SLE is a chronic autoimmune disease that affects multiple organ systems and myelopathy is one of the rare neuropsychiatric syndromes related to SLE defined by the American College of Rheumatology (ACR) accounting for 1%-2% of patients, and it is usually present as a severe manifestation of motor deficits as well as sensory deficits, and urinary dysfunction. Spinal cord involvement in SLE can be due to demyelination, thrombosis and vasculitis as well as infective and compressive causes [6-8]. Myelitis seldom occurs and can be the first manifestation of SLE [7]. Diagnosis of SLE myelitis is based on clinical findings, laboratory tests and the use of gadolinium-enhanced magnetic resonance imaging [8]. Cerebrovascular manifestation of SLE have been attributed to either vasculopathy or thrombosis as well as vasculitis of small arteries or arterioles [5]. Ischemia holds to be the main cause of CNS manifestation in SLE. The mechanism leading to ischemia is diverse and involve predisposition in abnormalities of coagulation, thickening of vessel walls due to different causes, the development of atherosclerotic plaques in large arteries and immune complex deposition and inflammatory cases as well [9,10].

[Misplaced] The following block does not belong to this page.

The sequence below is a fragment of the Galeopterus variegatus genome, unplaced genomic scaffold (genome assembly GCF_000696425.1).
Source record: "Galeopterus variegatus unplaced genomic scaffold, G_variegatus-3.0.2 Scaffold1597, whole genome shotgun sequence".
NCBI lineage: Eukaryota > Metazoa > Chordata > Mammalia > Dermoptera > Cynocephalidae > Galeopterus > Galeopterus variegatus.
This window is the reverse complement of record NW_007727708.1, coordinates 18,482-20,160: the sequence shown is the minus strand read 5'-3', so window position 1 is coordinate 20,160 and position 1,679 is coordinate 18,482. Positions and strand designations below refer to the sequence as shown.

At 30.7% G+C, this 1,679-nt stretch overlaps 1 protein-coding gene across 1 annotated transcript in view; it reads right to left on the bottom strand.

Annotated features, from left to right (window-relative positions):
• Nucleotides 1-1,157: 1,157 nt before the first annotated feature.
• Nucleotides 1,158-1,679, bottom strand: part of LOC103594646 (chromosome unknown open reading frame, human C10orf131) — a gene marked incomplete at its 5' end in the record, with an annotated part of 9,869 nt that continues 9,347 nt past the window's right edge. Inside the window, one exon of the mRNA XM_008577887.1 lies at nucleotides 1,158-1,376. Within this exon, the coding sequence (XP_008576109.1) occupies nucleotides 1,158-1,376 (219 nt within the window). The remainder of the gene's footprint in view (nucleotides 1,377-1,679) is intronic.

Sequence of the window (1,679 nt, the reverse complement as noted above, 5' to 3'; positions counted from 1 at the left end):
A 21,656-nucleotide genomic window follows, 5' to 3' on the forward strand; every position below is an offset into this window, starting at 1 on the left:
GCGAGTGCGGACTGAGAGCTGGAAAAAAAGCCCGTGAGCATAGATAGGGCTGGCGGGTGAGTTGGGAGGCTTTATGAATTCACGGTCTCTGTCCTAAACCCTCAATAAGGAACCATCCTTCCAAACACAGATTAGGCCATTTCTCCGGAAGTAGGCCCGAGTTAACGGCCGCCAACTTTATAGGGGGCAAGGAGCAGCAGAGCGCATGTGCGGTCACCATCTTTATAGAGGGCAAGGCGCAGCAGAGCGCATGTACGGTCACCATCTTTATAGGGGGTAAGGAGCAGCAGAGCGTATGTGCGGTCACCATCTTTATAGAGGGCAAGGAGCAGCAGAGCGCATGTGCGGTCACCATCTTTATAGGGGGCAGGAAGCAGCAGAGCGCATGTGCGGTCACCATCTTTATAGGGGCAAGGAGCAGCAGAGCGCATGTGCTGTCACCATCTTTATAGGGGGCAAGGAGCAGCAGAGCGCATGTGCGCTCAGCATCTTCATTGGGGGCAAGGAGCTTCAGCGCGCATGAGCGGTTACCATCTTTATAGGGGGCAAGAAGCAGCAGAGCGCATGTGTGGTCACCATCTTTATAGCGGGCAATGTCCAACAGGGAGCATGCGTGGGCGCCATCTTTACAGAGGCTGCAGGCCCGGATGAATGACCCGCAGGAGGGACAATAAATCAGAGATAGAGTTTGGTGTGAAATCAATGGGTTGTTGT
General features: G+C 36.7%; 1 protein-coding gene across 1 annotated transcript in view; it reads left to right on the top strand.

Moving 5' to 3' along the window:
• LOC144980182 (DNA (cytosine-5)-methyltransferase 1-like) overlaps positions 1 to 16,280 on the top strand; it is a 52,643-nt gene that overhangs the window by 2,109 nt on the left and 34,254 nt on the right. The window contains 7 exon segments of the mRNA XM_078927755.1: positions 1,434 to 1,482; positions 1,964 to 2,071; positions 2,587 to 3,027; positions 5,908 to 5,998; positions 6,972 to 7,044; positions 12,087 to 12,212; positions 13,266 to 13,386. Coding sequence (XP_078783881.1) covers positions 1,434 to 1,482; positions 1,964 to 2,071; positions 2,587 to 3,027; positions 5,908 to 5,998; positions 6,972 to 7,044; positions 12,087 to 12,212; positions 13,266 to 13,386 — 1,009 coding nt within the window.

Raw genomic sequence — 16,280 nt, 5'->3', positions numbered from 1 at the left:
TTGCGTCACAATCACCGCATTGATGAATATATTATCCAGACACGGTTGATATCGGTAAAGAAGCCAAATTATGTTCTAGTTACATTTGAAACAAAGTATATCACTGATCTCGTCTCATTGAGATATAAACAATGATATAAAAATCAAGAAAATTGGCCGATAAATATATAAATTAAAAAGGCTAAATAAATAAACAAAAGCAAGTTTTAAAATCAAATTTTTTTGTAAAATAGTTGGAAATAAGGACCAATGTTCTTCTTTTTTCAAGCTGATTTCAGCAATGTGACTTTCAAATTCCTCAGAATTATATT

Subarachnoid hemorrhage due to ruptured aneurysm is uncommon in SLE patients wherein the incidence rate in North America and Europe is approximately 0.1% [8]. There are few studies and reports that identified histopathologic inflammation, vasculitis, and fibrinoid necrosis within ruptured aneurysm walls present in patients with SLE [10]. Hence, inflammation can also induce endothelial remodeling causing aneurysmal growth increasing the risk for the rupture of aneurysm [10]. Other pathophysiology of subarachnoid hemorrhage in patients affected with SLE include: (1) those with classical risk factors such as hypertension and atherosclerosis that is a complication of treatment with steroids or cytotoxic immunosuppressants; (2) vasculitic changes in which there is an inflammation of the arteries and narrowing the arterial lumen thus compromising vascular or cerebral blood flow leading to ischemia or hemodynamic stress [10,11].